WLN – How many depots and vehicles are there in total?

We have 76 members actively inputting and collecting pallets. We have gained 20 new members in the last two years, almost a one-third increase in membership.

Over 2,000 vehicles are deployed to Palletline business every day, and we potentially have 10,000 vehicles available. Where we differ is that all members are substantial haulage outfits in their own right, either regional heroes or pan-European businesses and typically much larger than companies in other networks.

WLN – What happens when companies join?

After six months’ probation, we confirm companies as full members. They must all purchase a minimum of 2,000 shares.

WLN – Can non-members buy shares in Palletline PLC?

You must be a member to buy shares: they’re not openly available. We gear the whole business on Members retaining financial control. It’s a great example of a commercial co-operative. We only do what’s best for them collectively even if sometimes individually it doesn’t seem so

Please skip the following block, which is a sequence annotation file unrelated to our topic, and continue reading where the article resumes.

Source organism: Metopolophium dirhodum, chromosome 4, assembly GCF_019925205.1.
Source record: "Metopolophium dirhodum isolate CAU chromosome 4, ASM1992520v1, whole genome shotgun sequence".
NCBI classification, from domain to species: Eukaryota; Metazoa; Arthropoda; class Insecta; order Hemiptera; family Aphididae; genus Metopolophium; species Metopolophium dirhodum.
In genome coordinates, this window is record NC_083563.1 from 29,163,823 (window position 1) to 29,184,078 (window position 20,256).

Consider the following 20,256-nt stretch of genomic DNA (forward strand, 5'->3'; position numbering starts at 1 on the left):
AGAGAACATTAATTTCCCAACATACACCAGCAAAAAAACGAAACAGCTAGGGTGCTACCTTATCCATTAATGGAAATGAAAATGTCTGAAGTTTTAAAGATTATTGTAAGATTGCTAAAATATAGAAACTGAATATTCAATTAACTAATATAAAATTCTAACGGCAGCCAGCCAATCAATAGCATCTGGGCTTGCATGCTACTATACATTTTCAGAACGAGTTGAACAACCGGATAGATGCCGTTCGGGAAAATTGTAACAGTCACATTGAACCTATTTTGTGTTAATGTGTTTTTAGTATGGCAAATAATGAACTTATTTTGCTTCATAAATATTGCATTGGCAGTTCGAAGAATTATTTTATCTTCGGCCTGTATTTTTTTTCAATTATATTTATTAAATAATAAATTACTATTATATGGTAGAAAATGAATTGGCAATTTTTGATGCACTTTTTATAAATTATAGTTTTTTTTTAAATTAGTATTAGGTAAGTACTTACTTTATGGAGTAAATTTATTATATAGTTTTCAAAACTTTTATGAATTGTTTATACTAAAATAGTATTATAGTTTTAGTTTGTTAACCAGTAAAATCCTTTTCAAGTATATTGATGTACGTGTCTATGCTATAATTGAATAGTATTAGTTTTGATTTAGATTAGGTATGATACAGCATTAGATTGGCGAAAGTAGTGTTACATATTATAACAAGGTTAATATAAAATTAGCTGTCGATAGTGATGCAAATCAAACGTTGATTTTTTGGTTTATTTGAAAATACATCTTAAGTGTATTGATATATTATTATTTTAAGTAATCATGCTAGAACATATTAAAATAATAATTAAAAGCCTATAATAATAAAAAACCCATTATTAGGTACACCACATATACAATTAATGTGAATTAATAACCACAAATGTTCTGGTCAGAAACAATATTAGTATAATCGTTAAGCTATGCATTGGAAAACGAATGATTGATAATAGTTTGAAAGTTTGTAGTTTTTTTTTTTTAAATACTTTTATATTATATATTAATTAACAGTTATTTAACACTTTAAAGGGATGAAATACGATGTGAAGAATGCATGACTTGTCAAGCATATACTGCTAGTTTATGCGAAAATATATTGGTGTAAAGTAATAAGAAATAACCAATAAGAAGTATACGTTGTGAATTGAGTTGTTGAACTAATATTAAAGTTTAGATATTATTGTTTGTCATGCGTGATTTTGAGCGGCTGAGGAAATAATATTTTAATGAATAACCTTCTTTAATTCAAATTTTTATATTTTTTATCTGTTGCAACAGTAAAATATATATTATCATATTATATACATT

WLN – Who decides policy?

The Executive team develops strategy and policy, and the non-executive directors ratify it, acting as a check and balance as to what is good for the member network.

WLN – Do members have a say?

They do, very much so. It’s better to win the argument and take people with you. We held a special members’ meeting regarding the current business plan. It involved buying the new hub, so it was only right to let them have an input. As it turned out, they accepted the plan unanimously.

WLN – How long have you been MD?

I’ve been MD since May 2007. I was previously working in other transport businesses, such as the NFC. Latterly I was running TWT Logistics South Wales.

WLN – What does your role involve?

Day to day, I’m in charge of running the overall business, implementing our business strategy and addressing business issues, including ensuring Palletline is the best in the sector and maintains its lead.

I also have hands on responsibility for member recruitment, and spend eighty percent of my time with our network members. My background is running transport businesses at the sharp end, so I think I talk their language.